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After You've Tested Positive

Part of Project Inform's "Attaining HIV Health and Wellness" Booklet Series

January 2013

After You've Tested Positive: Booklet One of Three in Project Inform's 'Attaining HIV Health and Wellness' Series
Table of Contents


Using This Booklet

Using This Booklet

The main focus of this booklet is to let you know that you can live well with HIV and how to do so. It may take some time for that message to sink in, because adjusting to this new life may be an emotional road on top of it being a physical one. But the information in this booklet has been written to answer questions that many people have after testing positive. You're not alone, and with resources and effort you can live a long and healthful life with HIV.

In these pages, you'll find topics that will help you understand more about your diagnosis. We highlight three key areas: knowledge (what's useful to know), health (what can be helpful to do), and self-advocacy (how to get what you need). Getting informed about HIV, being actively involved in your health, and talking things out with your clinician and support network can result in a longer, healthier life.

You don't have to figure all of this out at once. Read this booklet at your own pace and revisit it from time to time as you feel ready for more. We offer this information to help support the relationship with your health provider(s).


How Is Today Different From Earlier in the Epidemic?

Living with HIV today is very different from what it was like in the 80s or 90s. You may have some real fears about starting medicines or the prospect of living with HIV. These fears are normal but some of them may be influenced by outdated information or by stories of what it was like living with HIV in the early years.

Early in the epidemic, many people got sick well before they even knew they had HIV. They often went to emergency rooms to be treated for illnesses like pneumonia. This doesn't happen at the same rate as before.

HIV is now sometimes considered a chronic disease, like diabetes or heart disease. This means it's something to be aware of and treat each day of your life, once you start meds.

HIV is certainly not a walk in the park, but much more is known about how to treat it. Medicines have dramatically improved and extended the lives of people living with HIV, and today's drugs are generally safer, better tolerated and easier to take. Plus, there are other steps you can take to prolong your life and maintain your health.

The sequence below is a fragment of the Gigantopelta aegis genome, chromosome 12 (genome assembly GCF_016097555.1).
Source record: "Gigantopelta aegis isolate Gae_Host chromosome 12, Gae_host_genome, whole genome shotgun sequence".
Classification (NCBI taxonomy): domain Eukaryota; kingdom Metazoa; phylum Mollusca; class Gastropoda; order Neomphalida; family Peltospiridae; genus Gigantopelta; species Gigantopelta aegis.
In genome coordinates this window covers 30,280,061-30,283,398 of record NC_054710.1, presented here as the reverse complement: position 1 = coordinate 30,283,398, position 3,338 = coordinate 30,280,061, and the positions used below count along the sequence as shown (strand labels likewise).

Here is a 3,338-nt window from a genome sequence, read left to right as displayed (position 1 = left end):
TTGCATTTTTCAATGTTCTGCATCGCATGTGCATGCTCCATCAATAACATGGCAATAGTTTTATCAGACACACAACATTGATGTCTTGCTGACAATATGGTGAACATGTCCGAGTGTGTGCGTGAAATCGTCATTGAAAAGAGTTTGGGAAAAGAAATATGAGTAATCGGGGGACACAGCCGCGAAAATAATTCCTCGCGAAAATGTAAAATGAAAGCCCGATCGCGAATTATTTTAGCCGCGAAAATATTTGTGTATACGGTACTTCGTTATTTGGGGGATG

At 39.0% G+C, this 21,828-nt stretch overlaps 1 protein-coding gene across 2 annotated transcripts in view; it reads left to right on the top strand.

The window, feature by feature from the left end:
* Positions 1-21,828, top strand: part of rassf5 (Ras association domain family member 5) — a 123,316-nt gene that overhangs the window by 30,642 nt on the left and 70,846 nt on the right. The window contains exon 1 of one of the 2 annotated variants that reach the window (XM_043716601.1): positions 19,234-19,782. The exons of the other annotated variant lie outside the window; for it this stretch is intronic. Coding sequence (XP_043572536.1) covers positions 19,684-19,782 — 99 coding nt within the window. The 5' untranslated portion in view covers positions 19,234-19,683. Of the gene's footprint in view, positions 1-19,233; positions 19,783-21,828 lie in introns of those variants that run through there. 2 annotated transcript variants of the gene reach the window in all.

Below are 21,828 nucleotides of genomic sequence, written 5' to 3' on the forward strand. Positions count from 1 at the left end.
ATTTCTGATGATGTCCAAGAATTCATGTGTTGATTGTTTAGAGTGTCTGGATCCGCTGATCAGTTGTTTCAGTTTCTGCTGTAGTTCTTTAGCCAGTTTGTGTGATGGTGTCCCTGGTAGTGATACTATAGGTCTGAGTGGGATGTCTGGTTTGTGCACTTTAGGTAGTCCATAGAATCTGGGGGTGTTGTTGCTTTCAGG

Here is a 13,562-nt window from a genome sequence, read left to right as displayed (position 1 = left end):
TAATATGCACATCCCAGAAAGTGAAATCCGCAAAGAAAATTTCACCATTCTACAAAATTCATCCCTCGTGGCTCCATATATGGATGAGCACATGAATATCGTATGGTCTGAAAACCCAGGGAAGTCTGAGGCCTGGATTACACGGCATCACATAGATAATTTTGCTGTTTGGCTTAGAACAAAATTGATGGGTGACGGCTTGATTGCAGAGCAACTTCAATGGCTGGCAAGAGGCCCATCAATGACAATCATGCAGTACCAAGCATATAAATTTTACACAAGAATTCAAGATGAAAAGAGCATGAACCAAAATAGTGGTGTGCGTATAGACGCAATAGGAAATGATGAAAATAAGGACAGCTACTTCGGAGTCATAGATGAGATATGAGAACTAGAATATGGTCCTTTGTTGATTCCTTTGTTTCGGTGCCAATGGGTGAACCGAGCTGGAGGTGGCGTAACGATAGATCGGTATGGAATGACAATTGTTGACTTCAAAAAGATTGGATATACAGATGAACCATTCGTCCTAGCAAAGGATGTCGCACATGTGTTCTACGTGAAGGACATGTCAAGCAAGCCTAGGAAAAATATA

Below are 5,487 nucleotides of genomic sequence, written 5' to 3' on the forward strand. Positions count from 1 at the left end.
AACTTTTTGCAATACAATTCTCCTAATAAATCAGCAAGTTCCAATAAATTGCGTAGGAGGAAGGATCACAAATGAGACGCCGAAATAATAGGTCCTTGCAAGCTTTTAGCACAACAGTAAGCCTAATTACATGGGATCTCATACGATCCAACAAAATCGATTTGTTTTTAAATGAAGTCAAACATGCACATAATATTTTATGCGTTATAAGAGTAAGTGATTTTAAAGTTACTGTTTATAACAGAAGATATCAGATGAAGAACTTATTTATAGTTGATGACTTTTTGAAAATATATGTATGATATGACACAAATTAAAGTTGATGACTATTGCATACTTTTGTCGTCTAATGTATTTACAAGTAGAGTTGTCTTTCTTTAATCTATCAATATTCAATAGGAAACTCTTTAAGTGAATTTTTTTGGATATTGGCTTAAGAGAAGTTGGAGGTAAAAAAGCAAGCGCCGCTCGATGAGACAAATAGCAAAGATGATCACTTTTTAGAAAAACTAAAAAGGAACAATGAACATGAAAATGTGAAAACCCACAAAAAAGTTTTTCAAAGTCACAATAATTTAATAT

Main Points to Remember

  • Today, people can live long and well with HIV. There are many support services available to help you do so.
  • You probably have time to deal with the news and probably don't have to do everything at once.

Helpful Resource

Just Diagnosed Resource Center


What Is Important to Think About First?

What Should You Do Now?

You've already done a lot by learning your status and beginning to adjust to living with HIV. Your diagnosis can be a wake-up call to be more proactive about your health, develop a healthier lifestyle, and take advantage of treatment.

You may have some time to consider the many aspects to this new development in your life. These include lining up different types of support, finding a doctor experienced in treating HIV, making decisions about treatment, and getting linked into local resources to help you make the most of your well-being. Finding others who live with HIV, as well as case managers or social workers, can go a long way to support you in living well.

Main Points to Remember

  • Take some time to get adjusted to the news if you can. Even if you start treatment right away, take some time to find an experienced doctor you like as well as a support system.
  • Many people seek help during this time, such as talking to a case manager or finding support groups or others with HIV.


Related Stories

Knowledge: Getting Informed About HIV
Health: Getting Involved in Your Well-Being
Self-Advocacy: Learning to Support Yourself
Day One With HIV: Finding Out Your Status, in Your Own Words
TheBody.com's HIV/AIDS Resource Center for the Newly Diagnosed
More "Just Diagnosed" Info


This article was provided by Project Inform. Visit Project Inform's website to find out more about their activities, publications and services.
 

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